I first read about Sheila Walsh’s new book, Loved Back to Life: How I Found the Courage to Live Free, on Brenda’s blog, Coffee, Tea, Books, and Me (her blog is on my short list, by the way). I knew after reading her review that I wanted to read this book, so on our next trip to the library, I requested they purchase a copy of it. My city library is quite responsive (for which I am eternally thankful!), and within about a week I had a call letting me know my book was in. I didn’t know much about Walsh’s story, never having watched The 700 Club much and not being too up on the world of Christian media. Having never read any of Walsh’s other books, either, I wasn’t prepared for the depth of wisdom she shows in this volume. In this book she relates the story of her admittance into a psychiatric hospital, her diagnosis of clinical depression, and her return to mental, emotional, and spiritual health. She shares her story transparently–what led to her depression, steps she had to take to be released from its grip, and her continuing struggle. What I love about this book is how she peppers her own poetry throughout it (and it’s quite good!), and how she shares her thoughts from scripture and from books she has read. Ultimately, this is a love story about how Jesus saw her through a very dark time in her life and redeemed it for something better than before.
Mental health, especially as it relates to Christianity, is of great interest to me. I consider this book a must-read for any Christian who’s interested in caring for those with mental illness, for those who suffer from mental illness, or for those who wish to erase some of the stigma. It’s funny to me, too, the serendipity (Providence!) of my reading this book at the same time that I was finishing reading Amos Fortune, Free Man to my girls. One of the main themes of Amos Fortune is freedom, and I found so many of Amos’ thoughts and words about freedom so apropos. (I shared a few quotes here.) Anyway, both books have provided much food for thought for me.
Here are a few short excerpts that I found particularly compelling:
Part of coming to terms with fear has been accepting that there is good and bad in me and good and bad in others. Jesus’ statement, “Love your enemies” (Matthew 5:44), presupposes that enemies exist. We do have enemies, people who would rather see us fail than succeed. We know, too, from the story of Job that at times God will allow our lives to be disrupted. The lesson for me is that God is passionately committed to the kind of woman I will become, not to what I do. (83-84)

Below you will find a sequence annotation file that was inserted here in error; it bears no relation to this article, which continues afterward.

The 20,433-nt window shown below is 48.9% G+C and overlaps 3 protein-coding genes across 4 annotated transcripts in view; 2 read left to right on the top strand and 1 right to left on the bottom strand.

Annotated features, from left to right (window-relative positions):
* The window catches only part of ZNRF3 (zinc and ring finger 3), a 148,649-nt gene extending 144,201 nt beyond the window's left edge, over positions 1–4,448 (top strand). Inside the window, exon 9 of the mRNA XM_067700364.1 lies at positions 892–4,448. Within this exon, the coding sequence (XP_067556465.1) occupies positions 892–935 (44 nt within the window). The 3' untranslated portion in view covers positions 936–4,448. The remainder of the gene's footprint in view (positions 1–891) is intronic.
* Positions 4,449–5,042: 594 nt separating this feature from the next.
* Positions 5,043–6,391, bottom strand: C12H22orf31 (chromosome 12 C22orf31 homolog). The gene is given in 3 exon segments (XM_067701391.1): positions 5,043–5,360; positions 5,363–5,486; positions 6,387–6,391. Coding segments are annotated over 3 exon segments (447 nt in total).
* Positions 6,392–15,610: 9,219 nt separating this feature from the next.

What a liberating concept: that our hate–our anger–needs to be prayed [she quoted Psalm 137:8-9 in the paragraph before]. Burying it will not make it go away. Suppressing it contaminates our souls. If we fail to take it to God, it will leak out and destroy the world–not to mention us.
As I began to look at my own life, to listen to the things that made me angry and give them a voice, I realized that my anger always sprang out of fear. When I felt I was being threatened in some way, I became angry inside in order to defend myself–the dogs of rage would rise up in my defense. But I was never comfortable voicing my anger. As I mentioned before, it would either slip out in sarcastic comments or I would withdraw from the situation before the anger escaped. It was as if my trust was in the sheepdog, not the Shepherd. The sheepdog looked ready to devour anything that invaded his land, so I stuck close to him. Anger offered me a way of gaining control when I felt out of control.
I am learning now to trust the Shepherd to be my depender. For me it is a daily, sometimes hourly, relinquishing of control of my life and my destiny to God[. . .] (87-88)
The word grace is now as familiar to me as wind or rain, although it took me some time to be able to receive the lavish gift. Grace was never meant to be rationed, something we nibble on to get us through tough times. It is meant to soak us to (and through) the skin an fill us so full that we can hardly catch our breath. My problem was that I had such a tight grasp on my own life, there was very little room into which grace could be poured. (106)
Well. I could go on and on and on, but I won’t. I think I need to buy this one. If you’re interested, you can get another little taste of Walsh’s writing style as well as a bit of her message here on her blog. Obviously, I give this one a Highly, highly Recommended. (Nelson Books, 2015)